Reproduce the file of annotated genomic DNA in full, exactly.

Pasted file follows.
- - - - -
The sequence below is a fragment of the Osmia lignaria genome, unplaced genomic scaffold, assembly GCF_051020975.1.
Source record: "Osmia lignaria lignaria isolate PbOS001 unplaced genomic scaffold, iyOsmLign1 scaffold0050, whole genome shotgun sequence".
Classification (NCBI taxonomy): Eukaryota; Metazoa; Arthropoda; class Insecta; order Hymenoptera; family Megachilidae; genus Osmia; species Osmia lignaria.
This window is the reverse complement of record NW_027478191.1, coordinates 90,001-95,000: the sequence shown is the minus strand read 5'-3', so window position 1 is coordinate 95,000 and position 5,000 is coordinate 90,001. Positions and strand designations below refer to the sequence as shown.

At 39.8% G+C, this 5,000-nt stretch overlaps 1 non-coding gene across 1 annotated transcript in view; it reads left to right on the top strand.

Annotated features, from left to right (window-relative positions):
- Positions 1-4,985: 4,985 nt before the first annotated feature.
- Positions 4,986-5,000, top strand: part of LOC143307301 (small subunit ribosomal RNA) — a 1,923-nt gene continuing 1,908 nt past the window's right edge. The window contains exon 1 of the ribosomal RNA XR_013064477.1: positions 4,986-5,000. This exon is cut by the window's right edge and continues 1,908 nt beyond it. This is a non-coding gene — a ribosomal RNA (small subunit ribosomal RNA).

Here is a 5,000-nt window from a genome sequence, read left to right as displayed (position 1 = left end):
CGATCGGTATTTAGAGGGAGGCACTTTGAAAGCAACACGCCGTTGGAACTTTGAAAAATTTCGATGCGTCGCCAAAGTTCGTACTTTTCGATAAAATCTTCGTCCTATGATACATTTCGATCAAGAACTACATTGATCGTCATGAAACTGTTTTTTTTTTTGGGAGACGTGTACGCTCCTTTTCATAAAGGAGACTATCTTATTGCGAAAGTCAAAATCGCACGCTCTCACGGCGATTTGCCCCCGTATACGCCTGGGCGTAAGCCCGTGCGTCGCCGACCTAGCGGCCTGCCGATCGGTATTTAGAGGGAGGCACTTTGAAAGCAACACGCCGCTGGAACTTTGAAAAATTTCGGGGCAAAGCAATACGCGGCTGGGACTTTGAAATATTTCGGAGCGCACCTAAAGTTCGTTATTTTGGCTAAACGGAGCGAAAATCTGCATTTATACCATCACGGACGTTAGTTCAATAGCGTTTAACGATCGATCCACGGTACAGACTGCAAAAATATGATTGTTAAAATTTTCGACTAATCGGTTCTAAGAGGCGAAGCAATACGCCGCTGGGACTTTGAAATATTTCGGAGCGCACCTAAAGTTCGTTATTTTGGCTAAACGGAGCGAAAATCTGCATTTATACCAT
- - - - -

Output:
The sequence below is a fragment of the Osmia lignaria genome, unplaced genomic scaffold, assembly GCF_051020975.1.
Source record: "Osmia lignaria lignaria isolate PbOS001 unplaced genomic scaffold, iyOsmLign1 scaffold0050, whole genome shotgun sequence".
Classification (NCBI taxonomy): Eukaryota; Metazoa; Arthropoda; class Insecta; order Hymenoptera; family Megachilidae; genus Osmia; species Osmia lignaria.
This window is the reverse complement of record NW_027478191.1, coordinates 90,001-95,000: the sequence shown is the minus strand read 5'-3', so window position 1 is coordinate 95,000 and position 5,000 is coordinate 90,001. Positions and strand designations below refer to the sequence as shown.

At 39.8% G+C, this 5,000-nt stretch overlaps 1 non-coding gene across 1 annotated transcript in view; it reads left to right on the top strand.

Annotated features, from left to right (window-relative positions):
- Positions 1-4,985: 4,985 nt before the first annotated feature.
- Positions 4,986-5,000, top strand: part of LOC143307301 (small subunit ribosomal RNA) — a 1,923-nt gene continuing 1,908 nt past the window's right edge. The window contains exon 1 of the ribosomal RNA XR_013064477.1: positions 4,986-5,000. This exon is cut by the window's right edge and continues 1,908 nt beyond it. This is a non-coding gene — a ribosomal RNA (small subunit ribosomal RNA).

Here is a 5,000-nt window from a genome sequence, read left to right as displayed (position 1 = left end):
CGATCGGTATTTAGAGGGAGGCACTTTGAAAGCAACACGCCGTTGGAACTTTGAAAAATTTCGATGCGTCGCCAAAGTTCGTACTTTTCGATAAAATCTTCGTCCTATGATACATTTCGATCAAGAACTACATTGATCGTCATGAAACTGTTTTTTTTTTTGGGAGACGTGTACGCTCCTTTTCATAAAGGAGACTATCTTATTGCGAAAGTCAAAATCGCACGCTCTCACGGCGATTTGCCCCCGTATACGCCTGGGCGTAAGCCCGTGCGTCGCCGACCTAGCGGCCTGCCGATCGGTATTTAGAGGGAGGCACTTTGAAAGCAACACGCCGCTGGAACTTTGAAAAATTTCGGGGCAAAGCAATACGCGGCTGGGACTTTGAAATATTTCGGAGCGCACCTAAAGTTCGTTATTTTGGCTAAACGGAGCGAAAATCTGCATTTATACCATCACGGACGTTAGTTCAATAGCGTTTAACGATCGATCCACGGTACAGACTGCAAAAATATGATTGTTAAAATTTTCGACTAATCGGTTCTAAGAGGCGAAGCAATACGCCGCTGGGACTTTGAAATATTTCGGAGCGCACCTAAAGTTCGTTATTTTGGCTAAACGGAGCGAAAATCTGCATTTATACCAT